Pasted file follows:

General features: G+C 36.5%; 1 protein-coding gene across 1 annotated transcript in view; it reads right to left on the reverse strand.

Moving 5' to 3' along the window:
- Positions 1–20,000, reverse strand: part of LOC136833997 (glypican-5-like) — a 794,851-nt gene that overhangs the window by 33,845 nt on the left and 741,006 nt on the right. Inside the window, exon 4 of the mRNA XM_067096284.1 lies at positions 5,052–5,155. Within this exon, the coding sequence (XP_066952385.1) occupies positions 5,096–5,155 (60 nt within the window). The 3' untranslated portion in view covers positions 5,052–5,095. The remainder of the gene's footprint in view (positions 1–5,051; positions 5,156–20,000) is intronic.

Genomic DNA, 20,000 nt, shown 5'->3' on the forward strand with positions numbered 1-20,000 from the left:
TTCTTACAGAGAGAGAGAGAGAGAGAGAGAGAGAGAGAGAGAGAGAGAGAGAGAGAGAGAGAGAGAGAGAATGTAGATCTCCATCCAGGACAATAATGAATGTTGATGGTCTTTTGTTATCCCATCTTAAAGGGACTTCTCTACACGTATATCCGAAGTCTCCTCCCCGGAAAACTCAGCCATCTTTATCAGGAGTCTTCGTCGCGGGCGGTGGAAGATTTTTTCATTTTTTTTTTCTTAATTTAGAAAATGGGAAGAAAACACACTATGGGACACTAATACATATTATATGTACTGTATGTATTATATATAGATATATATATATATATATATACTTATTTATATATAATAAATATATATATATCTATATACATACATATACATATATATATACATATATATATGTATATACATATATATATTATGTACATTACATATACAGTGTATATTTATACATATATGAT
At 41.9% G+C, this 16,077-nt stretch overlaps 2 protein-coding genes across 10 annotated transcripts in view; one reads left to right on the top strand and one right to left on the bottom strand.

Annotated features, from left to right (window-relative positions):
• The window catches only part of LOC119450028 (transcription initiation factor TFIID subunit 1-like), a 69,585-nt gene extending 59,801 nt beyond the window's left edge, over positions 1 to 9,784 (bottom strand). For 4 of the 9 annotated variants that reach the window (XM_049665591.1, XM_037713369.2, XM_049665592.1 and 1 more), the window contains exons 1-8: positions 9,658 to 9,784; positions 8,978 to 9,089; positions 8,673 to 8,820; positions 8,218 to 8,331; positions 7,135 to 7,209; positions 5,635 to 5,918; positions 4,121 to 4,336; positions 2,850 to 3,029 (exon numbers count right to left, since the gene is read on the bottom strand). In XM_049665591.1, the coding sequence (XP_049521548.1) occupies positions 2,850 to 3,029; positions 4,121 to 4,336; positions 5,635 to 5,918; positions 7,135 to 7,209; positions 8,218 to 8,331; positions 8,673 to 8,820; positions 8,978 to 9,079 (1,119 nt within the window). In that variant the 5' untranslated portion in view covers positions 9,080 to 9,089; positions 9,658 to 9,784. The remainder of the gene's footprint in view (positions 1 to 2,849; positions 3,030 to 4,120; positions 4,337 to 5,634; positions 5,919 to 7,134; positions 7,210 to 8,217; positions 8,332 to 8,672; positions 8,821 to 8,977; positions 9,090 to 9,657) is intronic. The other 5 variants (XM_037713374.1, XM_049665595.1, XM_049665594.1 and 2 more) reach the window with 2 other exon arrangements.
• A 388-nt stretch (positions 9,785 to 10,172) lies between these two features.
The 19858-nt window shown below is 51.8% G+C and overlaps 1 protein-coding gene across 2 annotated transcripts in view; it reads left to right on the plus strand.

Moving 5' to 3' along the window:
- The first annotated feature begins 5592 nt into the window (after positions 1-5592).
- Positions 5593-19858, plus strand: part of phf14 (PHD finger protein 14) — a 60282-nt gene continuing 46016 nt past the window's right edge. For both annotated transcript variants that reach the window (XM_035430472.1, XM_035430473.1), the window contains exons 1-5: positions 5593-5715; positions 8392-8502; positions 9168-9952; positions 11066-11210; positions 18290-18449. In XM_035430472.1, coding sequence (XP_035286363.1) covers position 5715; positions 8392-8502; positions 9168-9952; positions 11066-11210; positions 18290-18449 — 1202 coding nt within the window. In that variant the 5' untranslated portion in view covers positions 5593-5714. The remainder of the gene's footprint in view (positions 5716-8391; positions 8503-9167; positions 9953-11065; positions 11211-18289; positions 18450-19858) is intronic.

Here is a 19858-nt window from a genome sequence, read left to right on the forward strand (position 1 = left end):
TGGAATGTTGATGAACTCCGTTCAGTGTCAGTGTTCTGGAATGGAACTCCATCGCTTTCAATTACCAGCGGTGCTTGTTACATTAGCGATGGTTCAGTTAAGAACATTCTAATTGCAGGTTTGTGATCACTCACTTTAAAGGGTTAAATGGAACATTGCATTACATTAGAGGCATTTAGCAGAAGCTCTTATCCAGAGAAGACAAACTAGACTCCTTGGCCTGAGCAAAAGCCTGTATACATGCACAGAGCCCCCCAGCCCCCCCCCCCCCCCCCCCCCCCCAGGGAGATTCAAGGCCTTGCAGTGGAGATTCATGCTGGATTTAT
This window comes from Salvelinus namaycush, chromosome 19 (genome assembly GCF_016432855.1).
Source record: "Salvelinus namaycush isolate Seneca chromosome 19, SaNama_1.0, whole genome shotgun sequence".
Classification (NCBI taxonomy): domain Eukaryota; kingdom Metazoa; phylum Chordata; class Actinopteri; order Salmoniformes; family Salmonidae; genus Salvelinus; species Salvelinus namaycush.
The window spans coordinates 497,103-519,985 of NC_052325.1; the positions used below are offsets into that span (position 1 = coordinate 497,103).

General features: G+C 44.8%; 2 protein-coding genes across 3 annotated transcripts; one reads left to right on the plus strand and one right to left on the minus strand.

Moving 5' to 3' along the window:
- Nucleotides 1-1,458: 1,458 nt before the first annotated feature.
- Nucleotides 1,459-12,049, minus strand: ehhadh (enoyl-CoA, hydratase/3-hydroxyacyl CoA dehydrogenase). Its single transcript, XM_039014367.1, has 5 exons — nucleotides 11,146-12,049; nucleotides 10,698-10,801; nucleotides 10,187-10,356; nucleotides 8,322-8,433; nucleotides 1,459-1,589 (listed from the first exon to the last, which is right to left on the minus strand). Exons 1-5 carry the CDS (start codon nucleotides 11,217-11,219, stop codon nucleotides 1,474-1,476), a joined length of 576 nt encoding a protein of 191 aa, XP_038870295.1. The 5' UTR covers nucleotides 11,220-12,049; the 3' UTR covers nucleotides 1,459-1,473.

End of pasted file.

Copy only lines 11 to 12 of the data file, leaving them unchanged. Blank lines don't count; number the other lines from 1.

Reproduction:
Moving 5' to 3' along the window:
- The first annotated feature begins 5592 nt into the window (after positions 1-5592).